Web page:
Meta Gaming signed Lee “Happy” Jung-woo, upsetting some South Korean fans who swiftly lashed out on Twitter. Happy has a bad reputation for being whats called a “booster”. Happy was recently kicked out from his two previous teams (Element Mystic and Blossom) back in season one. In a statement by Metal Gaming, it says he was let go as punishment for boosting over three days, spending about $80.00 approximately a year ago. Meta Gaming is now bringing him back for season two under one condition: He is to donate all of his Contender earnings to the charity to atone for his sins. The selected charity helps underprivileged children living in Korea. Meta Gaming’s President John Kim told Dot Esports that Happy will also be donating his time with charity, in addition to his financial contribution.
Mr. Kim adds: “To the west, [Happy’s decision] might seem a bit harsh considering the small amount of boosting he did, but the Korean community is very sensitive to these matters. To some, even this is not enough.” He may be right as it does set other players at a huge disadvantage. There is huge money at stake here so you can understand why many frown upon what can be seen as cheating the system. “The point is that he desperately wanted to become a pro.” Perhaps to draw some of the pressure off his own team, Mr. Kim made references to how, “(other) teams are taking advantage of “naïve young kids” with dreams of playing Overwatch professionally. “No wonder some of them decide to boost.” He has also made references outing other Korean teams for using former boosters such as Sado, Philadelphia Fusion, OGE and Dallas Fuel.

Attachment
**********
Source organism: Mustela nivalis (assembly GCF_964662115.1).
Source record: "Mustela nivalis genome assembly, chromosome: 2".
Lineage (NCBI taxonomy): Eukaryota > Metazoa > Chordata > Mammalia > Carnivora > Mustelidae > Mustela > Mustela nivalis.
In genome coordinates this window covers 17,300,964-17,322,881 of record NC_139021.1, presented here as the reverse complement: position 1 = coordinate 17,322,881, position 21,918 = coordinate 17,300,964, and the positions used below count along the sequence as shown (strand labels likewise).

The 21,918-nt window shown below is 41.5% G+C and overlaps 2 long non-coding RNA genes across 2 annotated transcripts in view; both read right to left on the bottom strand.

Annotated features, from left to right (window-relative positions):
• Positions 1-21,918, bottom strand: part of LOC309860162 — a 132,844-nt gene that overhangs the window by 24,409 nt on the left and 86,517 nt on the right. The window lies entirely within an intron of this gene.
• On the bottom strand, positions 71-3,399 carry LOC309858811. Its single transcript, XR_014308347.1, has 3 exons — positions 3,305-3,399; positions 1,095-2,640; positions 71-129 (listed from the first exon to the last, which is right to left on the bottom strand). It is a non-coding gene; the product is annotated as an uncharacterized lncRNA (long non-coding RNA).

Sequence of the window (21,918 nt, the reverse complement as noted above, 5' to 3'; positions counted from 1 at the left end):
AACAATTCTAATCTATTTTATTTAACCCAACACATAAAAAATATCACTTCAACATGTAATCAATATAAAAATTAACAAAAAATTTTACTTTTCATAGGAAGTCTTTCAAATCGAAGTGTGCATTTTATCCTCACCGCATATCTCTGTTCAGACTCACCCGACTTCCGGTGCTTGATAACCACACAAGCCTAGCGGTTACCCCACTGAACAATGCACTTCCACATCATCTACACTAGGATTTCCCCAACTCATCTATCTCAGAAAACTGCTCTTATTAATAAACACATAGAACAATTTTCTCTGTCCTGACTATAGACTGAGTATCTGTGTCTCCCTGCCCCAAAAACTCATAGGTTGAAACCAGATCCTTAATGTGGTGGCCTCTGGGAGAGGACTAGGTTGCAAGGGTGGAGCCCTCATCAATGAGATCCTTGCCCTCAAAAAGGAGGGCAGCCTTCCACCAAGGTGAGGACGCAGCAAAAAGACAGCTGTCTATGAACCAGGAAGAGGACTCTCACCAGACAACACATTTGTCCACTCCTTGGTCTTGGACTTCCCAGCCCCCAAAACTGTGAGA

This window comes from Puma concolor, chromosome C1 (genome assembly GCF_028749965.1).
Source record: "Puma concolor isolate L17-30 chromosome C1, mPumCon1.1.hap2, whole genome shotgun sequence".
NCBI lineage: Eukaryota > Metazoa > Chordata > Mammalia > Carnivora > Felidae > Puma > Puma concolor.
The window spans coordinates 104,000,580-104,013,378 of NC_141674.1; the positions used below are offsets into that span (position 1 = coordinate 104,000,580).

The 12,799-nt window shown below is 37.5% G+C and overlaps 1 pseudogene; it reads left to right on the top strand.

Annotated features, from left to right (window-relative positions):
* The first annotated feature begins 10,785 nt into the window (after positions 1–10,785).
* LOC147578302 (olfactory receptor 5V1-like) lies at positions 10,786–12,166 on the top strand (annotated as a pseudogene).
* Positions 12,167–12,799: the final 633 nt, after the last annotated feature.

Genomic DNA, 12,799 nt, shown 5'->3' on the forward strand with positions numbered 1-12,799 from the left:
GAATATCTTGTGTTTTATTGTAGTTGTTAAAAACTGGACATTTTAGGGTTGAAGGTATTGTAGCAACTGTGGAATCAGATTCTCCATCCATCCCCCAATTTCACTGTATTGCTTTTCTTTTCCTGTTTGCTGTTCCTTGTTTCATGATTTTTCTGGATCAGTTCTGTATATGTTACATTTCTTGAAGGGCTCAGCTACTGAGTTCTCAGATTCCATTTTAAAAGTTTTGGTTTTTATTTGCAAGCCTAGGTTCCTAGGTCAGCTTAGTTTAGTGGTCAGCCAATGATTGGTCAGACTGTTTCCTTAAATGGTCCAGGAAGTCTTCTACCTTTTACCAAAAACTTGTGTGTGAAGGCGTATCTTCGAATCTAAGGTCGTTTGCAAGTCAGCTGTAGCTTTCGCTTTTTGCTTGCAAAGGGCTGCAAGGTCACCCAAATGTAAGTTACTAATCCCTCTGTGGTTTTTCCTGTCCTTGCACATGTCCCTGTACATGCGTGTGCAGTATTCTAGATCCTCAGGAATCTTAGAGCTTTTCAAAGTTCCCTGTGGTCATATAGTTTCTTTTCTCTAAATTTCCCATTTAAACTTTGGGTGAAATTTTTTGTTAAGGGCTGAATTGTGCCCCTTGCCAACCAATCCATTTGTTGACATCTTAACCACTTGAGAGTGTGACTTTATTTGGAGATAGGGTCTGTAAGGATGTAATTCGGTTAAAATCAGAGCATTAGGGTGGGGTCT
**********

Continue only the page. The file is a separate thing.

So, how much money might go towards charity? To put some real figures into the mix, Blizzard does pay its’ teams for each and every game. For every win, they earn $587 and if they lose, they make $330 just in regular season. The total prize money is as follows: $30,000 for first place, $12,450 for second, $7,575 for third and fourth while teams playing fifth through eighth place take home $4,350 (all split among the team players). Not a bad payday, so here’s hoping it goes to a good cause.
It’s only a matter of time of whether this act of charity by Happy and Meta Gaming will be enough to earn him back his rep as a respected player in the Overwatch community. Some may say that Western Overwatch players seem less vocal when boosting is discovered, at least when compared to the Korean community’s outcry. Whether or not we are factually more tolerant to boosting on this side of the world is up for debate.